Hot Japanese Imports: HimeHibi: Princess Days Portable Review

August 10, 2009 - 4:28 pm No Comments

Section: Reviews, Exclusives, Originals, Features, Columns, Japanese Imports, Handhelds, PSP, Game-Companies, Developers, Publishers, Genres, 2D, Adventure, Sim

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HimeHibi Princess Days Portable PSP

Title: HimeHibi Princess Days Portable
Price: $69.99
System(s): PSP
Release Date: July 15, 2008
Publisher (Developer): Takuyo (Takuyo)
ESRB Rating: N/A. CERO B Ages 12+
Pros: Beautiful visuals, very cute and mini-games are tossed in along the way to break things up.
Cons: Incredibly expensive, story is a tad cliched and mini-games don’t happen often enough.
Note: Kanji is used quite frequently, and it is primarily a visual novel with loads of text. Not very import friendly, though Peche’s guide helps.
Overall Score: 8/10

A large part of the appeal of visual novels is the opportunity to live another life. You get placed in a brand new environment filled with potential and opportunity. True, there is a structured path that players are guided along, but choices made during the game and interactions with NPCs effects the ultimate ending.

HimeHibi: Princess Days Portable gives players the chance to live through high school again. Only this time, you get to be something of an idol. Even though you’re still cast as a student, you have the opportunity to change the rules. It is primarily an otome game, but also offers an crusade for players to fight for.

HimeHibi Princess Days Portable

A story that seems made for manga.

HimeHibi: Princess Days Portable starts off simply. Koi Aizaki is attending a normal high school, when one day she’s approached after school by two men in black who simply state that her grandfather needs her. Personally, I was searching for the “run like hell” option, but it didn’t come up. Koi’s cousin Naohito Hayami appears as well, telling her to go ahead, and she goes with them.

She then finds herself at Tenjou Gakuen, a boys high school where her grandpa is head of the board of directors. He wants to make the school co-ed, but is having trouble getting other board members to agree. So, he’s registered Koi at the school to prove them wrong.

At first Koi’s hesitant about the whole plan, but it wouldn’t be much of a game if she just said “No” and returned to her old school. She decides to win over the people at Tenjou Gakuen and prove the school could be just as successful, if not more successful, if it were made co-ed.

HimeHibi Princess Days Portable

Bright, colorful and slightly cliched.

HimeHibi: Princess Days Portable is a successful port of a PS2 game. Takuyo did a good job of adapting it to the PSP. It looks pretty, sounds pretty and is simple to play. On the whole, it’s a good example of a well-executed visual novel, though it does struggle in some areas.

The story is cliched. Any fan of romantic comedy mangas and animes will recognize the situation where a girl is suddenly placed in an environment where she is surrounded by boys and facing incredible odds to help overturn some kind of precedent or prove herself. HimeHibi: Princess Days Portable made me nostalgic for series like Penguin Revolution, Crimson Hero, Hana Yori Dango and Hana-Kimi. It’s good, but predictable. You can pretty much see the twists coming, and you have a general idea of how it all will end.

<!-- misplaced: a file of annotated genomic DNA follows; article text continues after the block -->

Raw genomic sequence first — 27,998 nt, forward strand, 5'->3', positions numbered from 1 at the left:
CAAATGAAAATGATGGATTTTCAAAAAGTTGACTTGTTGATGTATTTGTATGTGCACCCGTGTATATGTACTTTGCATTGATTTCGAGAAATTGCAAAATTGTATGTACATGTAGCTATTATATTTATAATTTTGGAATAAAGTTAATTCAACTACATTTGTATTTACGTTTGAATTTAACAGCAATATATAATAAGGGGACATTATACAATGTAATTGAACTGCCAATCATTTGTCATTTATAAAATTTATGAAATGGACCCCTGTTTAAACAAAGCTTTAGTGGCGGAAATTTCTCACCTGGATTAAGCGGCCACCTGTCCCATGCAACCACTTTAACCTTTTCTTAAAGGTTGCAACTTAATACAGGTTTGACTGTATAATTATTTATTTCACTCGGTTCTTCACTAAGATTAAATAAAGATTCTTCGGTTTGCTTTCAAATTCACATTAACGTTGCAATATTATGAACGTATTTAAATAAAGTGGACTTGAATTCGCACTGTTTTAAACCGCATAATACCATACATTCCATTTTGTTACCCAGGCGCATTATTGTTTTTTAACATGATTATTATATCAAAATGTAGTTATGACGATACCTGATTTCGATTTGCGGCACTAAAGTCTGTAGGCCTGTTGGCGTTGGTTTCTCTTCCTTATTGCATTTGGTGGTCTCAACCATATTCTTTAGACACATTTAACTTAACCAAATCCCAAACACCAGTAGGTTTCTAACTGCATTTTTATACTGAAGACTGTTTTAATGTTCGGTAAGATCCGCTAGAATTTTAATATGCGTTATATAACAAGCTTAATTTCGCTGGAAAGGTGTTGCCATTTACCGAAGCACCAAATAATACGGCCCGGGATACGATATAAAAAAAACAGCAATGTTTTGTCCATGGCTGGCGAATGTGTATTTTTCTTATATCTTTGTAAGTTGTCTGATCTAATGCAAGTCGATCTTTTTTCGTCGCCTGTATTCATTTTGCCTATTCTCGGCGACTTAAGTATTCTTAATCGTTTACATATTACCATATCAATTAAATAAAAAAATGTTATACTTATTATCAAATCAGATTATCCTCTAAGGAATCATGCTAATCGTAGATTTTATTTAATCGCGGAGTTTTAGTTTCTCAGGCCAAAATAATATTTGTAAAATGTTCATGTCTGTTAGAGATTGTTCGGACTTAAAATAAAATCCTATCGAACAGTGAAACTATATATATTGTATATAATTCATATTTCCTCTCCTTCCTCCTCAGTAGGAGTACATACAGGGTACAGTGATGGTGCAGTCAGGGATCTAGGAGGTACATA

I was a bit disappointed in the loading times. It seemed like it would take a while to get the game started, to make a save game, to load a save game, etc. It wasn’t horrible or obnoxious, just a tad annoying.

I also found myself yearning for a feature that appears in Idea Factory visual novels. In Idea Factory games, if you quick save before making a choice, decide you didn’t like it and load the quick save, the game will highlight the choice you made last time. I would have loved to see a similar concept implemented here, since there’s so much text to wade through.

HimeHibi Princess Days Portable

HimeHibi is sure to please Shojo fans.

Takuyo knows its target audience. HimeHibi: Princess Days Portable has all of the fundamentals of a romantic comedy/drama manga or anime, so anyone with a good grasp of Japanese who likes those kinds of stories will be hooked. The presentation is gorgeous and it can be quite fun to play. The story setup’s familiar, but once you start playing it’s forgivable.

There’s one – if you can’t read Japanese, don’t even bother looking at HimeHibi. I know it’s pretty and sounds like fun. That’s what lured me in too. While there is voice acting to help you along, it is very easy to get lost in the game. Then, you end up playing the game with Peche’s guide open the entire time so you know exactly what to pick and you pray for CG scenes or mini-games to come along.

COMING NEXT WEEK: Important Importables talks about Japan’s other famous cat mascot, Doraemon.

IN CASE YOU MISSED IT: Last week Important Importables talked about various video game adaptations of Journey to the West.

Site [Peche] Site [Play-Asia] Site [YesAsia] Site [NCSX] Site [Himeya Shop] Site [Strapya World]

Full Story » | Written by Jenni Lada for Gamertell. | Comment on this Article »

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